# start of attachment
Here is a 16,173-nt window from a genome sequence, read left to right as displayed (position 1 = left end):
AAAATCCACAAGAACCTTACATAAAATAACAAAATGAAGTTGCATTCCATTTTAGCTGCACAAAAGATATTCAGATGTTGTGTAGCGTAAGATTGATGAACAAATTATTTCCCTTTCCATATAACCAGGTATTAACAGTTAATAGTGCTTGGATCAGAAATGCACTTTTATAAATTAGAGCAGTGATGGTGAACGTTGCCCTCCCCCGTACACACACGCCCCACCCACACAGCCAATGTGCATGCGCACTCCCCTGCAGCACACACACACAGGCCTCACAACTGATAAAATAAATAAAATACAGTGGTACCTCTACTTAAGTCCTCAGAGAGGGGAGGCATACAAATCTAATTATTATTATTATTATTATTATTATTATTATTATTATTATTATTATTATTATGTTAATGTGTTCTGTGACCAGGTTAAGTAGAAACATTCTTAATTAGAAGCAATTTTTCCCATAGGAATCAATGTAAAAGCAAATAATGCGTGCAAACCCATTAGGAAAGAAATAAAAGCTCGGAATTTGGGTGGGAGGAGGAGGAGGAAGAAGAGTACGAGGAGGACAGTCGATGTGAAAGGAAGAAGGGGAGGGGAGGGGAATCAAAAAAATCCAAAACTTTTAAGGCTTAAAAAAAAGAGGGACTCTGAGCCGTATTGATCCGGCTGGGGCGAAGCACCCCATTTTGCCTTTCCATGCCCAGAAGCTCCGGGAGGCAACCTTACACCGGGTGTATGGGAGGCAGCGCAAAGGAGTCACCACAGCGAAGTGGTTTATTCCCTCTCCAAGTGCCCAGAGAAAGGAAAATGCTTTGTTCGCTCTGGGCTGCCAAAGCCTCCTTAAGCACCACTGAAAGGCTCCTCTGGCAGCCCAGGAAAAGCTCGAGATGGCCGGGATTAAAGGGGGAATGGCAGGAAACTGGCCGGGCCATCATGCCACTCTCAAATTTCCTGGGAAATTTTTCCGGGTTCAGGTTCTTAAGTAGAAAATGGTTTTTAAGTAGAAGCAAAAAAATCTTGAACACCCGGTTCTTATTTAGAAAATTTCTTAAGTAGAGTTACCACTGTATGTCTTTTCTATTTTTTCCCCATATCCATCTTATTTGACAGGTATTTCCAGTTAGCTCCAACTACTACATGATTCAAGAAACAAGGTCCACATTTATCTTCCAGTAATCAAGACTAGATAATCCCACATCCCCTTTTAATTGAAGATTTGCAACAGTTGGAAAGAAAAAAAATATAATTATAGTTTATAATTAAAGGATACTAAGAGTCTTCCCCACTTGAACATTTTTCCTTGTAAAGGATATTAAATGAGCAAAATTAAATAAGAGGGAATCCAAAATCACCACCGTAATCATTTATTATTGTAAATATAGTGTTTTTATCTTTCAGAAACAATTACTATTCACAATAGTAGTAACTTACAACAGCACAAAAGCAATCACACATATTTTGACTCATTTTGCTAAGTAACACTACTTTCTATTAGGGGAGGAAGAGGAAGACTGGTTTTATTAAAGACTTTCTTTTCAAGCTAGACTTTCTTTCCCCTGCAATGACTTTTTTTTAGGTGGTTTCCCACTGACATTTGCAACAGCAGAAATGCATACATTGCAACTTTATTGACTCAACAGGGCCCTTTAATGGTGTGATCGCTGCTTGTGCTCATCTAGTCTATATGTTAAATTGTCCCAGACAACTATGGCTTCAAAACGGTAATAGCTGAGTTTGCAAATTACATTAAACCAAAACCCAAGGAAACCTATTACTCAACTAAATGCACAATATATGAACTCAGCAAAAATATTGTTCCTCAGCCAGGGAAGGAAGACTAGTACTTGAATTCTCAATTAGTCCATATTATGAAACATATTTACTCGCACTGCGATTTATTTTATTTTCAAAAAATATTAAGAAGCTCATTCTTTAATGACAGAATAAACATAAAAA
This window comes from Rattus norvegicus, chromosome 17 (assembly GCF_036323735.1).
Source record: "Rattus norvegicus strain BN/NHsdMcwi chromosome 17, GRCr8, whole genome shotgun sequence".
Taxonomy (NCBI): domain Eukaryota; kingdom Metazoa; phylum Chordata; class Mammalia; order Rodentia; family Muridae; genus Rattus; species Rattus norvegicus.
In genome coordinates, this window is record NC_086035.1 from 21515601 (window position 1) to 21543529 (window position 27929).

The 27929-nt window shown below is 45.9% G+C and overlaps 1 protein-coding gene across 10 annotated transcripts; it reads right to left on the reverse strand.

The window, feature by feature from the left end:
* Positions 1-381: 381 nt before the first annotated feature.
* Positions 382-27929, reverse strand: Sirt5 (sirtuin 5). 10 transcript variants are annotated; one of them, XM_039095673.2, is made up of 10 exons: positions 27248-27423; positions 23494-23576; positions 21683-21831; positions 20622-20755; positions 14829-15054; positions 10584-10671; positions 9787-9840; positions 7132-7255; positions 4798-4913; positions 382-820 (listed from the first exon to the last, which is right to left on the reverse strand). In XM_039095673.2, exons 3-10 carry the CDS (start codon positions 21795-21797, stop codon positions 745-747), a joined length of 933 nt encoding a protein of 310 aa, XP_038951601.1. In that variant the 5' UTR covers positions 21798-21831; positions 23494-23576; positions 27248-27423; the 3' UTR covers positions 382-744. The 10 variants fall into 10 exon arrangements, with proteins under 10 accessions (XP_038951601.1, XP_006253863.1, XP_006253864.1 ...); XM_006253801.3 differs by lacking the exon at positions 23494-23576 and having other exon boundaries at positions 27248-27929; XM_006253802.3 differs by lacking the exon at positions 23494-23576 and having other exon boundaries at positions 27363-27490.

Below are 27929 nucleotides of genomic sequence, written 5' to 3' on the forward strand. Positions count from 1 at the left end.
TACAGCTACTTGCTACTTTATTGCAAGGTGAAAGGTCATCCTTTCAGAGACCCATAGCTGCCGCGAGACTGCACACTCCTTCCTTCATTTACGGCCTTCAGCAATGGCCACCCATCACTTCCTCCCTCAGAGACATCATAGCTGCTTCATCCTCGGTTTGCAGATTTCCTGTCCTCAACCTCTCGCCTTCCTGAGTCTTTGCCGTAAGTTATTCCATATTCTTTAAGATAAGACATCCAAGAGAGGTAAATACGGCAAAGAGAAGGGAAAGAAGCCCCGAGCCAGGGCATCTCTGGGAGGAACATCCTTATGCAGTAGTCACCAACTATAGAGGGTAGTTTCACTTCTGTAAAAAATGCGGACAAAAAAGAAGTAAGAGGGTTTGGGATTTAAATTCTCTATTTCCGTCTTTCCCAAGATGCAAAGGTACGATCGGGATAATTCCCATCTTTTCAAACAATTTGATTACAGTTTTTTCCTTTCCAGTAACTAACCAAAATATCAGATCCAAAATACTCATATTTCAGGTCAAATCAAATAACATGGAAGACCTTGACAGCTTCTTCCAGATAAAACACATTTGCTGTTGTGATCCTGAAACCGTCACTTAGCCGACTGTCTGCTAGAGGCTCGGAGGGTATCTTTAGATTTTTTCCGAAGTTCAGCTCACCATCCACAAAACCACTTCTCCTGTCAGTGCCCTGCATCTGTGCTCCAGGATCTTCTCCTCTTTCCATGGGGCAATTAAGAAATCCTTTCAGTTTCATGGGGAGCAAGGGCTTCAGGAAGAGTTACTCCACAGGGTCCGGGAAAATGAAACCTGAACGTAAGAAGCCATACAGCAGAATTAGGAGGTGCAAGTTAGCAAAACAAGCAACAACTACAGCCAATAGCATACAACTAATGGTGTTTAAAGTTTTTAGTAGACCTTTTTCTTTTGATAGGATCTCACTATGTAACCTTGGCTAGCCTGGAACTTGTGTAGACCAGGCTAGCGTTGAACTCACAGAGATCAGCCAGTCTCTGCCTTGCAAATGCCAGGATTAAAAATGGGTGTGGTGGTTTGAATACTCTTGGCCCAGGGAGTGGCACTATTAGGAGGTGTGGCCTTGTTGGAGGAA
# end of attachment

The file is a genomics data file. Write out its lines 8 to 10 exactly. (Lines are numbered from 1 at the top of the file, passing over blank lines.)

The window, feature by feature from the left end:
* Positions 1-381: 381 nt before the first annotated feature.
* Positions 382-27929, reverse strand: Sirt5 (sirtuin 5). 10 transcript variants are annotated; one of them, XM_039095673.2, is made up of 10 exons: positions 27248-27423; positions 23494-23576; positions 21683-21831; positions 20622-20755; positions 14829-15054; positions 10584-10671; positions 9787-9840; positions 7132-7255; positions 4798-4913; positions 382-820 (listed from the first exon to the last, which is right to left on the reverse strand). In XM_039095673.2, exons 3-10 carry the CDS (start codon positions 21795-21797, stop codon positions 745-747), a joined length of 933 nt encoding a protein of 310 aa, XP_038951601.1. In that variant the 5' UTR covers positions 21798-21831; positions 23494-23576; positions 27248-27423; the 3' UTR covers positions 382-744. The 10 variants fall into 10 exon arrangements, with proteins under 10 accessions (XP_038951601.1, XP_006253863.1, XP_006253864.1 ...); XM_006253801.3 differs by lacking the exon at positions 23494-23576 and having other exon boundaries at positions 27248-27929; XM_006253802.3 differs by lacking the exon at positions 23494-23576 and having other exon boundaries at positions 27363-27490.